Matisse had a miserable time in Morocco. In fact there was rarely a moment in Matisse’s life where he wasn’t miserable. During a 1941 interview he talked about seeing everything (in) “black”; his chronic insomnia, his depression and fear of failure. Common stock when it comes to creative types, but generally not the sort of things most people would associate with Matisse or his paintings. Tellingly, he would later prohibit publication of this interview citing editorial disagreements. It seems that he preferred to be seen as cute and cuddly rather than dark and brooding.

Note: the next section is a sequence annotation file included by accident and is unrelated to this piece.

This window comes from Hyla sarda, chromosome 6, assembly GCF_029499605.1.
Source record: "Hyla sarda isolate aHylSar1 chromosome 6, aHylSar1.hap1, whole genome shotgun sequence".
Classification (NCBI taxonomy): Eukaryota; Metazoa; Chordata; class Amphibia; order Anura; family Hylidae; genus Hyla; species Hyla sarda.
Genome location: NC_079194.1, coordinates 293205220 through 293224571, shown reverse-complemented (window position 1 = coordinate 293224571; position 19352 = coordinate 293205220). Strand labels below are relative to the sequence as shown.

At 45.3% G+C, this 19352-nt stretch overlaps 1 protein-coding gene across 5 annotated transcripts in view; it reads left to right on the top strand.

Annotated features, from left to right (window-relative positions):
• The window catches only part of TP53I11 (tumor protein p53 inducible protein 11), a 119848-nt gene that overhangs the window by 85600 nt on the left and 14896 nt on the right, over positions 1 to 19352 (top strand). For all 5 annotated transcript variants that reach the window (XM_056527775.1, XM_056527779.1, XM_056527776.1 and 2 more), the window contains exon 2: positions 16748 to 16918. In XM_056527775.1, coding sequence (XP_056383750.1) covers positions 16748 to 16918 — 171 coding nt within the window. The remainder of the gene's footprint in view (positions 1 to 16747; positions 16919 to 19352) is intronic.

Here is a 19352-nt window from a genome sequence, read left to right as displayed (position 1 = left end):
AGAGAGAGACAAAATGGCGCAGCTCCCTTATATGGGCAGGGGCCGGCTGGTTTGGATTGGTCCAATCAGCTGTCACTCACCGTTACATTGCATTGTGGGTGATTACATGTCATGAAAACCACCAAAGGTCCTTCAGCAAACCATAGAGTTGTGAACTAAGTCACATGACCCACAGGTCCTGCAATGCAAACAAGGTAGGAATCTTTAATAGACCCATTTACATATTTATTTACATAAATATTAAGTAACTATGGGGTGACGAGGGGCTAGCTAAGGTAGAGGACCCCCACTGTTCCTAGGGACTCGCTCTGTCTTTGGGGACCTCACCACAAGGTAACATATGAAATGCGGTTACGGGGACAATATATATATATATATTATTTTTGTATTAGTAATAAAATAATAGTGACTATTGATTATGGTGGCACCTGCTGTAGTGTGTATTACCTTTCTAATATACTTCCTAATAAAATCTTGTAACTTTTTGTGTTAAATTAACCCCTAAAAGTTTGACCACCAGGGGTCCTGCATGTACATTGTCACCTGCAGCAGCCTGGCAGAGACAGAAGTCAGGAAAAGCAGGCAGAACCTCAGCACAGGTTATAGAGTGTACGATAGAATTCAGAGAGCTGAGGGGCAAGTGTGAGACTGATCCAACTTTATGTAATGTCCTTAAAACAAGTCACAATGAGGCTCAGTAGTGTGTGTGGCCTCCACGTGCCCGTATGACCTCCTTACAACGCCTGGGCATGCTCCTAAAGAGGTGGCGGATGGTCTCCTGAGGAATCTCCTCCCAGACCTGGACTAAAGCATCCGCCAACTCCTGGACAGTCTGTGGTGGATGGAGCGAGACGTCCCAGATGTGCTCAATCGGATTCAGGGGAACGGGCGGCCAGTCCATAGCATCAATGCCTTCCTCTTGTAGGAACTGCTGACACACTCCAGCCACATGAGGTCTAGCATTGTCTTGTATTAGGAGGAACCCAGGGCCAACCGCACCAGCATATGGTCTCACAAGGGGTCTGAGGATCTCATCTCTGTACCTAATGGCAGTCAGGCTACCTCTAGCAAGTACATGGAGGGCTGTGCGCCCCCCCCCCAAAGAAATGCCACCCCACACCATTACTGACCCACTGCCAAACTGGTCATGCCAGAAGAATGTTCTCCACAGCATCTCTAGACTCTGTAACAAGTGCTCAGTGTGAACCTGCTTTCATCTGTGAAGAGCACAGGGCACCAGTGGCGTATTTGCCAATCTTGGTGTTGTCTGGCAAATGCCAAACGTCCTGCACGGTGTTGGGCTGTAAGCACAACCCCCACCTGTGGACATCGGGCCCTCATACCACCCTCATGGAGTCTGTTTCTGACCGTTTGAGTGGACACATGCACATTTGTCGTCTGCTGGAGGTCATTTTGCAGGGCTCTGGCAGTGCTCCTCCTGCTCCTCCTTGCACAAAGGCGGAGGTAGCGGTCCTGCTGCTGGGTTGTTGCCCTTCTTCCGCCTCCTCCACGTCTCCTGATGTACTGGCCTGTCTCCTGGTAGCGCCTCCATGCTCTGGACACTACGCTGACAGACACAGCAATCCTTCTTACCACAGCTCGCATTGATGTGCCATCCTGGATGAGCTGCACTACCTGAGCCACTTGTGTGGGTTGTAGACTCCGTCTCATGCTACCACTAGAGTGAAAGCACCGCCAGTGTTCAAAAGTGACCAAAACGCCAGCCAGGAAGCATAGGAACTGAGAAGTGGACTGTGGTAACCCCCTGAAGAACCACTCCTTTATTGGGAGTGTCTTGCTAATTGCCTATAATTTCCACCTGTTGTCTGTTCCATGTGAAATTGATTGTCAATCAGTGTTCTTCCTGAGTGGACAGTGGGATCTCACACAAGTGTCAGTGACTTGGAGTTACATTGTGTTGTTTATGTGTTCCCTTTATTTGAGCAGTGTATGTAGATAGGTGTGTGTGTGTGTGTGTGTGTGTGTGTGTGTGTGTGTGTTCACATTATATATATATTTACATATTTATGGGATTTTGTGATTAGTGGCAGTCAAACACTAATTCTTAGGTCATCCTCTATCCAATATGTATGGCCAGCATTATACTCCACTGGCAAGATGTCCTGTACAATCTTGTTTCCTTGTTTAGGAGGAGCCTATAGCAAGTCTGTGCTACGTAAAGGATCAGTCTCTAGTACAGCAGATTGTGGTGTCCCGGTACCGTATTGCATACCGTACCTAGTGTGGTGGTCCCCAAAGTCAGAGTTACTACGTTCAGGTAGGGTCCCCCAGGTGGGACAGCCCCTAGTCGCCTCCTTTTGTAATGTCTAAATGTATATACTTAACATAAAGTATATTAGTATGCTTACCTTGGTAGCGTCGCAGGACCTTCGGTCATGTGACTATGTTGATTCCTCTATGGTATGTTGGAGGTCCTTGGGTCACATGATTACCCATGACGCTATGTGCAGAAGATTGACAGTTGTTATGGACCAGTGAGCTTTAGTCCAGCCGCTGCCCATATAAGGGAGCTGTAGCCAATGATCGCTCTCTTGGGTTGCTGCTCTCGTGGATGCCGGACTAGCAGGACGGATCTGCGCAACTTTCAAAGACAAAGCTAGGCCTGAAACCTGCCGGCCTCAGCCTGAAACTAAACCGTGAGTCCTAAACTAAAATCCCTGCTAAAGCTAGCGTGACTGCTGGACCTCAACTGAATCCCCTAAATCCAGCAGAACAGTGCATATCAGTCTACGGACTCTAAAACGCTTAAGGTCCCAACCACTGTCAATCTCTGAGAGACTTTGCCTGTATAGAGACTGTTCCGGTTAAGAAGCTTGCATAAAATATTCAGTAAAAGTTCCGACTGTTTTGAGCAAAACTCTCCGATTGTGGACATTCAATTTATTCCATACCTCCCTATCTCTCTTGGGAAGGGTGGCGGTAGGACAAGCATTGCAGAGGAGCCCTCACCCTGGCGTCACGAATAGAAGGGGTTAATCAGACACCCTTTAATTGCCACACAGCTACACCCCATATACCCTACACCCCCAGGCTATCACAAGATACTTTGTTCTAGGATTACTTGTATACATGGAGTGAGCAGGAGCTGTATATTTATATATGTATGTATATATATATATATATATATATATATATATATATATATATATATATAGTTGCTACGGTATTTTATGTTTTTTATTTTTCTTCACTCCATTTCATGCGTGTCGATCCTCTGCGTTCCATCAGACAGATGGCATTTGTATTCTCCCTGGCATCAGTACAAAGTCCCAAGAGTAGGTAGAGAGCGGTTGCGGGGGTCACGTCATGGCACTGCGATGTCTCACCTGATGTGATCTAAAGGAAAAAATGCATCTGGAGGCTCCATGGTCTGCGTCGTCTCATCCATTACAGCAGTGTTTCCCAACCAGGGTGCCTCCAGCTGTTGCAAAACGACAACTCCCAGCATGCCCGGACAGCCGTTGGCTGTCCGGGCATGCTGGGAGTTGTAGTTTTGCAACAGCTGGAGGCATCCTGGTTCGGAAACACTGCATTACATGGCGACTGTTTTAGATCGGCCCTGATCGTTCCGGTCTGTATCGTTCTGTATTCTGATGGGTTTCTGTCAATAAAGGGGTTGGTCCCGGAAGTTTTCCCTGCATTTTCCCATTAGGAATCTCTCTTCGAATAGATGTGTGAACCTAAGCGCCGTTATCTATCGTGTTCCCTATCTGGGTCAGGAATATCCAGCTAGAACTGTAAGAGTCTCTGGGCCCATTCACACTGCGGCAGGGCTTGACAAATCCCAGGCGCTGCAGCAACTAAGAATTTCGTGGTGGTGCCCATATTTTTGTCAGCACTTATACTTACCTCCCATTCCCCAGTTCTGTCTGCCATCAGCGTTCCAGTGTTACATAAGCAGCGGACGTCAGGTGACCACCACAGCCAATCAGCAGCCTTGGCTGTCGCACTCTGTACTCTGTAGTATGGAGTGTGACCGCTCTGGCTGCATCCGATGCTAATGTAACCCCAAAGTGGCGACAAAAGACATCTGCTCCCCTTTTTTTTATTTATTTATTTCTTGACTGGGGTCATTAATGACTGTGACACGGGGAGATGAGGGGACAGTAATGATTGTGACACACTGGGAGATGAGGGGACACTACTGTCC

For Matisse, life was a series of disappointing (and occasionally spooky) vacations. Reading his biography puts one in mind of the horror writer MR James, for whom Matisse would make the ideal protagonist—stentorian, standoffish, and constantly menaced by the notion of ‘presence’. What a letdown Tangiers must have been: nothing at all like the hipster fantasy of French literature. He arrived in the city halfway through a month-long rainstorm. Most of the time, he told the poet Gertrude Stein, he stayed in his room. […]